Often, You Can Film Cops; Just Don't Record Them As a Chicago artist faces prison for recording the sound of his own arrest, the ACLU says the law needs to be rewritten. It's generally legal to film an on-duty police officer in public, but in some states, recording audio of what an officer says is a serious crime.
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Often, You Can Film Cops; Just Don't Record Them

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Often, You Can Film Cops; Just Don't Record Them

Law

Often, You Can Film Cops; Just Don't Record Them

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STEVE INSKEEP, host:

It's MORNING EDITION from NPR News. I'm Steve Inskeep.

RENEE MONTAGNE, host:

And I'm Renee Montagne.

Here's a question a Chicago street artist continues to ask as he faces prison for recording his own arrest. If the government can record us, why can't we record the government? NPR's Cheryl Corley has the story.

CHERYL CORLEY: This case in Chicago, where an artist is charged with violating the state's�eavesdropping law, actually began as civil disobedience.

(Soundbite of drumming)

As a group of kids drummed on buckets on Chicago's State Street, Chris Drew stood nearby. It was late December, lots of holiday crowds, and Drew was dressed for attention in a blazing red poncho covered with art patches that he was selling for a dollar each.

Drew is a free-speech advocate, and his State Street appearance was part of an ongoing protest of a Chicago law restricting where artists can sell their wares. When a Chicago police officer noticed him in the off-limits area, he told him to move along.

Unidentified Man #1: You cant sell stuff out here, buddy.

Drew was hoping to get arrested to test the city's law, and he got his wish. Prosecutors charged him with two misdemeanors. He was not expecting what came next. After police found a small recording device in his belongings, Drew was charged with a felony for violating the Illinois eavesdropping law, which requires all involved to consent to any audio recording.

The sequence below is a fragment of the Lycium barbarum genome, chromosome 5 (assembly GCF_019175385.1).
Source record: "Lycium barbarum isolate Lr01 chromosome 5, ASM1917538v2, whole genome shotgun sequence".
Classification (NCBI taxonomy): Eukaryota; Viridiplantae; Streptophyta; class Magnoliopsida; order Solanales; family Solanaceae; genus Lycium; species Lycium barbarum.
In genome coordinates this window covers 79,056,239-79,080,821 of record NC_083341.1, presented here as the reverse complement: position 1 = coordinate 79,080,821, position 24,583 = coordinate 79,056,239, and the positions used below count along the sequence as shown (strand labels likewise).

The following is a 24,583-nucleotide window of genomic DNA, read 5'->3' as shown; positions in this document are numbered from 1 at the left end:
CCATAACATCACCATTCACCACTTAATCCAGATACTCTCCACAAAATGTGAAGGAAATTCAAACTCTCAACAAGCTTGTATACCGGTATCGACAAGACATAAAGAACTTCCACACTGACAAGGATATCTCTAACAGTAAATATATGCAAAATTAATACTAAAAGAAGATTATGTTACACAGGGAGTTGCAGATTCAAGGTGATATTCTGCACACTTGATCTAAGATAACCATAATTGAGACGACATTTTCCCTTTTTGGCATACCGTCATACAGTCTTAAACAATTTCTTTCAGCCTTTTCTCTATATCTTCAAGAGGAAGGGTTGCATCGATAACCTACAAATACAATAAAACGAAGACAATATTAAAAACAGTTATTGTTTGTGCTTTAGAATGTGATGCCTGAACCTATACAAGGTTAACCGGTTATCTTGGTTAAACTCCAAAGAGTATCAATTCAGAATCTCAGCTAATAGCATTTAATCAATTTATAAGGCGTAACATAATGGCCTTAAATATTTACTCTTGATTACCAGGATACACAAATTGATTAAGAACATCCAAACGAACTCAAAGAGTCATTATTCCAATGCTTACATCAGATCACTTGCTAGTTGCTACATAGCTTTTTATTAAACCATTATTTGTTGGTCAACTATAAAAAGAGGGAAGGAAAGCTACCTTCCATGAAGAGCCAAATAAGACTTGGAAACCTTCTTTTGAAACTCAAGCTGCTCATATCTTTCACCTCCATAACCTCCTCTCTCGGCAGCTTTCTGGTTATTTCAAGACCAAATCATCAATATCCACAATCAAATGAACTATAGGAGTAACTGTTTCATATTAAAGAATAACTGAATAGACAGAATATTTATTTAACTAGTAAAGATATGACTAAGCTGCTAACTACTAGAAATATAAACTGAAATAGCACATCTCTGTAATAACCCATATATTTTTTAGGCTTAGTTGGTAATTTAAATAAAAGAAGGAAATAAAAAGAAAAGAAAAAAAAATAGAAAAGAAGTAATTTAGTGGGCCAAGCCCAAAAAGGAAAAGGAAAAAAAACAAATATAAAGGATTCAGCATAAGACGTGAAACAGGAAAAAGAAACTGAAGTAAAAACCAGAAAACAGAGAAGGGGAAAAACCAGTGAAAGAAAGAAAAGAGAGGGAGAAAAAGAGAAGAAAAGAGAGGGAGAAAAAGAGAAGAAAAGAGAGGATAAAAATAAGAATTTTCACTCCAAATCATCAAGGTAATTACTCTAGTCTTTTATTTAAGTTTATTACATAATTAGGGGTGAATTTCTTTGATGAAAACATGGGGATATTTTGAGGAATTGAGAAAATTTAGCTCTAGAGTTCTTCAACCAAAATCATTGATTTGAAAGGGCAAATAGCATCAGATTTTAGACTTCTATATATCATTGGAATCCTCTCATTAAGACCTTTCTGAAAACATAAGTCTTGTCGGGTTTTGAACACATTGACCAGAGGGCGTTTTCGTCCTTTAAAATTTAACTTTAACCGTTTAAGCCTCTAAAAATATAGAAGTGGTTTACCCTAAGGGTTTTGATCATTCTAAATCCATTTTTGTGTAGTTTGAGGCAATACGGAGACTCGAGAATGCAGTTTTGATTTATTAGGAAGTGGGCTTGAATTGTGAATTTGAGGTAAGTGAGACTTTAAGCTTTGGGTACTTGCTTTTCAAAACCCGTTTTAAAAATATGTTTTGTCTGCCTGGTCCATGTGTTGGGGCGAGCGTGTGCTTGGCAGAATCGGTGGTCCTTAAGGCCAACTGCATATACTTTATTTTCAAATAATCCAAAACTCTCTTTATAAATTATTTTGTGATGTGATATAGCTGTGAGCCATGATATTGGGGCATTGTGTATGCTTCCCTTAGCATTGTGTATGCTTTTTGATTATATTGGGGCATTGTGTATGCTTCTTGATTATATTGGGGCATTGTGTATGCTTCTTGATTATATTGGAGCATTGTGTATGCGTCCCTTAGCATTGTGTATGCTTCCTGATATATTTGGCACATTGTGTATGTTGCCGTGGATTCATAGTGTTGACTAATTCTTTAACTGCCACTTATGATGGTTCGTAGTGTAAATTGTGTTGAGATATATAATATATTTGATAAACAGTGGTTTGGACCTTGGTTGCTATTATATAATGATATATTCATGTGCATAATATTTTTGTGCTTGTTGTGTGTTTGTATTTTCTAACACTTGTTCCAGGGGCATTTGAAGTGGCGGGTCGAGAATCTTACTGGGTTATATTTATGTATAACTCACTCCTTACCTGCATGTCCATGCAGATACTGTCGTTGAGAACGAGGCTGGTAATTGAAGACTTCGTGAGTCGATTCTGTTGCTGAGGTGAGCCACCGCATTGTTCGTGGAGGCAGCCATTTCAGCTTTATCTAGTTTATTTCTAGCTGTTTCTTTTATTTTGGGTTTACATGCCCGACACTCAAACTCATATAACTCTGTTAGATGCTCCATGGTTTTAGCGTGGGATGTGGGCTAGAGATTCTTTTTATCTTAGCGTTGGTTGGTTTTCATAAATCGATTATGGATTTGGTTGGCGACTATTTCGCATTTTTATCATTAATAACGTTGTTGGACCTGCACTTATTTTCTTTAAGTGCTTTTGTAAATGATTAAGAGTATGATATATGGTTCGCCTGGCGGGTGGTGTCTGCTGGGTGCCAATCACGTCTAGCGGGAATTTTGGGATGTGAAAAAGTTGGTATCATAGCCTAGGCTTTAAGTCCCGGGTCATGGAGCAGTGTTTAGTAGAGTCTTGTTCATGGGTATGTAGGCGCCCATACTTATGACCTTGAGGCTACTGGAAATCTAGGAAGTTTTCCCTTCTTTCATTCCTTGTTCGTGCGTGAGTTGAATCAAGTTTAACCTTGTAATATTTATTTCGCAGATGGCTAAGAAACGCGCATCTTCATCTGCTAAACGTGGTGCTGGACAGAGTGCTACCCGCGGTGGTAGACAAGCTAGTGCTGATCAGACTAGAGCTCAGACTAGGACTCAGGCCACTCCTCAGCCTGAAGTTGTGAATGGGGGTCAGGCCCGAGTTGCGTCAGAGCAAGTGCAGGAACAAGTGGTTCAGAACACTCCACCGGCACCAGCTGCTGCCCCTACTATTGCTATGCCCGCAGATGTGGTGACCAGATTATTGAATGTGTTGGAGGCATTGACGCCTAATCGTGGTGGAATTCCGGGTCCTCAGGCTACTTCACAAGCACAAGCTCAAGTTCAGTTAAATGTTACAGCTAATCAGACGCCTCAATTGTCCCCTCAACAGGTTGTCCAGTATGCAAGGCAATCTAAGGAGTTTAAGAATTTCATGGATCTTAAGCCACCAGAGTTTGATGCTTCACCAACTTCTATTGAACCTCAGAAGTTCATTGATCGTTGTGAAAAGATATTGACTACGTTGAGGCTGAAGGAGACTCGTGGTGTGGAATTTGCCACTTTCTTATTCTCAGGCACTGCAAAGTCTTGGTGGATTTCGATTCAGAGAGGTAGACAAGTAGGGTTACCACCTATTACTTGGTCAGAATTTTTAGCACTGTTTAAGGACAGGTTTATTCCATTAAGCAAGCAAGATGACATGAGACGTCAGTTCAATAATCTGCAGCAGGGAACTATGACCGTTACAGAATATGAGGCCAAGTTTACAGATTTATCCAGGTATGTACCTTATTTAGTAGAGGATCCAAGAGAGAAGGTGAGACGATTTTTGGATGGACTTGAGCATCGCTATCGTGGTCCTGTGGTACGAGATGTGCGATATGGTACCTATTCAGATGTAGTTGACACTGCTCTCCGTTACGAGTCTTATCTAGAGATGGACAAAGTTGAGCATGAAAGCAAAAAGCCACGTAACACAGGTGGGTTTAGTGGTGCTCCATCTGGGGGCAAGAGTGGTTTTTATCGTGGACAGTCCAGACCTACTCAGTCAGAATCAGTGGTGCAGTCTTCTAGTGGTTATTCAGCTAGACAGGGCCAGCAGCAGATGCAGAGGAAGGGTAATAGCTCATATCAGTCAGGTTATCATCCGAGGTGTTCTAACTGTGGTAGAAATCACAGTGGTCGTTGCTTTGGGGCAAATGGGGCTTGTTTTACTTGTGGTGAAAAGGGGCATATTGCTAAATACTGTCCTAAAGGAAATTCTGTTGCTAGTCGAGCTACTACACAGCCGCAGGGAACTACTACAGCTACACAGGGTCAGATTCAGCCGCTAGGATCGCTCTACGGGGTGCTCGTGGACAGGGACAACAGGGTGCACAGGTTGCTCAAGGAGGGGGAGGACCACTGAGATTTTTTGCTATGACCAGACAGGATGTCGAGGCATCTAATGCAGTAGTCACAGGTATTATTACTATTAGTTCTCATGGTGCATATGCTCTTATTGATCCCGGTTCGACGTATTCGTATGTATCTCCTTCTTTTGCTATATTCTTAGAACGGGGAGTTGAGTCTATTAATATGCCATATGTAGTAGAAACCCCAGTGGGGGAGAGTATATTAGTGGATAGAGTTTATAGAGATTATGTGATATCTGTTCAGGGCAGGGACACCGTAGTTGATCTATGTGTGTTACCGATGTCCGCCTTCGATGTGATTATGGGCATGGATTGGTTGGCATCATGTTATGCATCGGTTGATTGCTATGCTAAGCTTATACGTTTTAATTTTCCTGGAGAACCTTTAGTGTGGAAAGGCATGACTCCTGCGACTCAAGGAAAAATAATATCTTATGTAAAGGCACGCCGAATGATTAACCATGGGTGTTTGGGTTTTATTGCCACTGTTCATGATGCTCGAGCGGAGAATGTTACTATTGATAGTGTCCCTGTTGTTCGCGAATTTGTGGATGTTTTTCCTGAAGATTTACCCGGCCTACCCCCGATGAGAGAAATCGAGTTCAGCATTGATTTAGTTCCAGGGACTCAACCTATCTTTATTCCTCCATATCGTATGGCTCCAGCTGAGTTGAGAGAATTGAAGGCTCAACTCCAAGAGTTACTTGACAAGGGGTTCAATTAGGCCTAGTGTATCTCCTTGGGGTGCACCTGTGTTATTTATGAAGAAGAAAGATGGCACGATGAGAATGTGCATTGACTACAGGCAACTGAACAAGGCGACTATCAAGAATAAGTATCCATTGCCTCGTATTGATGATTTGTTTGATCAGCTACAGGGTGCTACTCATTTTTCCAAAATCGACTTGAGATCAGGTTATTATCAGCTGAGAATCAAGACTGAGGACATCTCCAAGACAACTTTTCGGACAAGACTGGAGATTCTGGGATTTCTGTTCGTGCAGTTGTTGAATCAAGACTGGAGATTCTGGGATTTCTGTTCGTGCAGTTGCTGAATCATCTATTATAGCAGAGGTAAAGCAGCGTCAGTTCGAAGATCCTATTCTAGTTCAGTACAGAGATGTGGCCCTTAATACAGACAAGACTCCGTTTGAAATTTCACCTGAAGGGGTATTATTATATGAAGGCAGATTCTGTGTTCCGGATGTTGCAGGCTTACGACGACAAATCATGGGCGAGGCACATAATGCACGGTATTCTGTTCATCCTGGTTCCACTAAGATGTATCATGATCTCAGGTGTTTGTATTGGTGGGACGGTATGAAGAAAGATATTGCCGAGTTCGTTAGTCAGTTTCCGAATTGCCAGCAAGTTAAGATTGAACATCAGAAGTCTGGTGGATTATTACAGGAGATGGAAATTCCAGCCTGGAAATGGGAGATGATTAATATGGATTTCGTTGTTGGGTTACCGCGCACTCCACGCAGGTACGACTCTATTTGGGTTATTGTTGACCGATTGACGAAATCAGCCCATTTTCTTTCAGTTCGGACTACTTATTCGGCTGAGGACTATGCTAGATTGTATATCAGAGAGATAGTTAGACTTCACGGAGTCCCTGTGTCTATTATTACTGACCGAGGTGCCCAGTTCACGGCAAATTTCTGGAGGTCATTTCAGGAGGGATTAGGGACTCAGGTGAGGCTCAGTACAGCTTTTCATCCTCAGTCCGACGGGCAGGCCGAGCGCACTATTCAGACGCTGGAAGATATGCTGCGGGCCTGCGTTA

Mr. CHRIS DREW (Artist): And shortly thereafter, they put a bond of $20,000 on me for selling art for a dollar on State Street, and audiotaping my own arrest.

CORLEY: The misdemeanor charges were dropped. But the felony charge remains and with it, a possible four- to 15-year prison term. Eavesdropping and wiretap laws were designed to protect private conversations. So the question becomes, what's private and what's not.

In 12 states, including Illinois, recording the audio of an on-duty officer in a public place without consent could be considered illegal, and perceived violations likely to be played out in court - like in a case in Massachusetts.

Three years ago, lawyer Simon Glik flipped open his cell phone and recorded some Boston police officers he thought were using excessive force in an encounter with a young man. Glik ended up being arrested when an officer asked if he had recorded any sound, and Glik replied yes. Sarah Wunsch, an attorney with the Massachusetts ACLU, argues the state law is not being interpreted correctly.

Ms. SARAH WUNSCH (Attorney, ACLU): To say that in the United States of America this would be considered a crime, to record, is crazy. You know, if the police can record a stop, the ordinary citizen needs to be able to observe and record whats going on in a public place. There is no right to privacy of the police officers in that context.�

CORLEY: Then there's the controversial case of Anthony Graber, a 25-year-old motorcyclist who was speeding along an interstate in Maryland earlier this year, his helmet camera rolling. When he came to a stop at an exit, a state trooper in plainclothes and an unmarked car blocked his access and approached Graber, gun in hand.

Unidentified Man #2: Get off the motorcycle. Get off the motorcycle. Get off the motorcycle, State Police.

CORLEY: Graber was ticketed, but after he posted the encounter on YouTube, authorities got a warrant, seized his camera and computers, and the Harford County prosecutor, Joseph Cassilly, charged him with three felonies for violating the state's wiretap law.

Mr. JOSEPH CASSILLY (Hartford County prosecutor): If you don't make the tape public, then the government really wouldn't know that you had made a recording.

CORLEY: Even so, Cassilly says he disagrees with the law. He calls it too broad, and says it criminalizes the conduct of citizens. But he says there is another side to consider.

Mr. CASSILLY: Police officers need to do a job where often, they need to take statements or information from people that are reluctant to talk to the officer, or reluctant to give information to the officer.�

CORLEY: And that, says Cassilly, means police conversations with witnesses or victims should be private. He suggests, and others have called for, a rewrite of Maryland's law. An attempt to revise the Illinois statute failed a few years ago. Now, it's being challenged in federal court. Harvey Grossman, with the ACLU of Illinois, argues its unconstitutional.

Mr. HARVEY GROSSMAN (ACLU): The general theme that drifts through these cases is very clear. Law enforcement is rebelling, and is refusing to allow public scrutiny of their behavior. And they're using the eavesdropping statute as a weapon against civilians.�

CORLEY: And with the proliferation of cell phones and ever-smaller recording devices, more cases involving just who gets to record what's said between police and civilians will likely end up in court.

Cheryl Corley, NPR News, Chicago.�

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